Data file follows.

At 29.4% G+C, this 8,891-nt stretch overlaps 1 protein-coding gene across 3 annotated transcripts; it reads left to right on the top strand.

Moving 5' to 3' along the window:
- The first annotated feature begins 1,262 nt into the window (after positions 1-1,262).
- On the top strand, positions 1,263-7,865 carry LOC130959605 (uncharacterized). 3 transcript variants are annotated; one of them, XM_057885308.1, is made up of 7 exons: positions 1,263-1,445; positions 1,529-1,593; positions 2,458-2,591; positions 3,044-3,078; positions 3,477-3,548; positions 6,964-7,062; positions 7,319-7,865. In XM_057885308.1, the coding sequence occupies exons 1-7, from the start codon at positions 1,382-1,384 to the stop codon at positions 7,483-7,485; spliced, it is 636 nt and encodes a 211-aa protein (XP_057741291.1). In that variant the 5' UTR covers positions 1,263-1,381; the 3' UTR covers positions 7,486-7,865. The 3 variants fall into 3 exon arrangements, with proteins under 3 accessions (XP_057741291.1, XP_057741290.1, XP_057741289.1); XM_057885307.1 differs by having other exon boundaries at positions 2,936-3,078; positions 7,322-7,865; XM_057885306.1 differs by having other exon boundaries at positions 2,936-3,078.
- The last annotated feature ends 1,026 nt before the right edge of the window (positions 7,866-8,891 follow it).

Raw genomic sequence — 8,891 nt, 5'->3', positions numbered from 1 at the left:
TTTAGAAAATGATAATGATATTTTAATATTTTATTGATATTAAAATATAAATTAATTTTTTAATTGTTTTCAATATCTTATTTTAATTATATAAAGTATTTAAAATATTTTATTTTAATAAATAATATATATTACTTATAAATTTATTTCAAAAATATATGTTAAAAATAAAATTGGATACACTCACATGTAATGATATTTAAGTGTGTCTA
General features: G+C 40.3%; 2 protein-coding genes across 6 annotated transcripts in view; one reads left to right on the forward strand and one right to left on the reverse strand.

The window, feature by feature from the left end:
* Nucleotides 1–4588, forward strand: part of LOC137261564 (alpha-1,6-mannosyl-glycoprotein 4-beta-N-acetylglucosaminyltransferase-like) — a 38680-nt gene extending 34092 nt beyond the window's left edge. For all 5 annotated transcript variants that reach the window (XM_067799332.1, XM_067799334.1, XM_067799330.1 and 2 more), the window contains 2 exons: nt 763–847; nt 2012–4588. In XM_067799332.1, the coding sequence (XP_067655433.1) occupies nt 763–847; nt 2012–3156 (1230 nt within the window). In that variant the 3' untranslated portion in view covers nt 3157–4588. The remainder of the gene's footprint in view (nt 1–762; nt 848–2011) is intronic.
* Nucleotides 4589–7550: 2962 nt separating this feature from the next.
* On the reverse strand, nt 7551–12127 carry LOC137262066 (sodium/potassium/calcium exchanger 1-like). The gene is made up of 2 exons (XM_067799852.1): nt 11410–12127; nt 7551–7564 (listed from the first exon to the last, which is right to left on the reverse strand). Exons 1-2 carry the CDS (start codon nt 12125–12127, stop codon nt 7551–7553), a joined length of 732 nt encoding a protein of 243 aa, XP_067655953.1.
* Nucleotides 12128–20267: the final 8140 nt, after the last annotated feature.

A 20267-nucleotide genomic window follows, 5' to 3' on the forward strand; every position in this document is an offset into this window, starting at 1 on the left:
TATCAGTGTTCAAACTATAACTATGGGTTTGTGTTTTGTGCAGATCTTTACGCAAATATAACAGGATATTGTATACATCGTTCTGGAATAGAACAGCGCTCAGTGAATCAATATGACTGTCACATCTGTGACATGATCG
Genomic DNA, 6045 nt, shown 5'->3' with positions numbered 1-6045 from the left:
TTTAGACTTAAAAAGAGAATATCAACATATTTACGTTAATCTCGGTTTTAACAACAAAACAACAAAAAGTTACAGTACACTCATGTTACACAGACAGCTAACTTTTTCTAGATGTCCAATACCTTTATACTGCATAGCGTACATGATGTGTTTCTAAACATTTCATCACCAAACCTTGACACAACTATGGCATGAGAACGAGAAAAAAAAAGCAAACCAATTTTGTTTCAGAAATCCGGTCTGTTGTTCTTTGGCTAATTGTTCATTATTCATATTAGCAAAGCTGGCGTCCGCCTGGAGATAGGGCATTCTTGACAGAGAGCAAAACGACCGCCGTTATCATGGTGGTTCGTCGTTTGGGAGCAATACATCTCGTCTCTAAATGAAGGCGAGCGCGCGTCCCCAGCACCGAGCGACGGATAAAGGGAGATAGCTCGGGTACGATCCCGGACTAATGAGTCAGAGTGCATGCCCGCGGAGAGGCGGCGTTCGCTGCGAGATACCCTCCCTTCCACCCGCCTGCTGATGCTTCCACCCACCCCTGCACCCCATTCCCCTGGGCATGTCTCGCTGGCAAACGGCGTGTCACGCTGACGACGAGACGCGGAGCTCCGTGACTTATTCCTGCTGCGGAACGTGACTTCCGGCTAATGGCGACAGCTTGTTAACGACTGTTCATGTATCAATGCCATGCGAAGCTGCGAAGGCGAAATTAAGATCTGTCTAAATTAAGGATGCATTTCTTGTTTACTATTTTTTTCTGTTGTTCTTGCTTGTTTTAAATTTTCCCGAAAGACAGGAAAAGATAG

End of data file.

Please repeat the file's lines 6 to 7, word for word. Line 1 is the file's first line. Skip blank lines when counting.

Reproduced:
Raw genomic sequence — 8,891 nt, 5'->3', positions numbered from 1 at the left:
TTTAGAAAATGATAATGATATTTTAATATTTTATTGATATTAAAATATAAATTAATTTTTTAATTGTTTTCAATATCTTATTTTAATTATATAAAGTATTTAAAATATTTTATTTTAATAAATAATATATATTACTTATAAATTTATTTCAAAAATATATGTTAAAAATAAAATTGGATACACTCACATGTAATGATATTTAAGTGTGTCTA